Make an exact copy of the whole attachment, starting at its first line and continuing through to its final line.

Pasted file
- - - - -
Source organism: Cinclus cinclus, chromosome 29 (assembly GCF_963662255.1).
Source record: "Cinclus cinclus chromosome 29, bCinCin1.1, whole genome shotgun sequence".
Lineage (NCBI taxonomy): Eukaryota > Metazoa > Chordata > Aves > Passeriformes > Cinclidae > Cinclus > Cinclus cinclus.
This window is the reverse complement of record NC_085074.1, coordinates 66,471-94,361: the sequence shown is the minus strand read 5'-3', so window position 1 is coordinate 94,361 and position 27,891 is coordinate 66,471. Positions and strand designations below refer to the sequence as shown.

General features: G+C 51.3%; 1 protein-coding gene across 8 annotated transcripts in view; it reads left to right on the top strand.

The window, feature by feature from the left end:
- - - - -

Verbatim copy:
Source organism: Cinclus cinclus, chromosome 29 (assembly GCF_963662255.1).
Source record: "Cinclus cinclus chromosome 29, bCinCin1.1, whole genome shotgun sequence".
Lineage (NCBI taxonomy): Eukaryota > Metazoa > Chordata > Aves > Passeriformes > Cinclidae > Cinclus > Cinclus cinclus.
This window is the reverse complement of record NC_085074.1, coordinates 66,471-94,361: the sequence shown is the minus strand read 5'-3', so window position 1 is coordinate 94,361 and position 27,891 is coordinate 66,471. Positions and strand designations below refer to the sequence as shown.

General features: G+C 51.3%; 1 protein-coding gene across 8 annotated transcripts in view; it reads left to right on the top strand.

The window, feature by feature from the left end: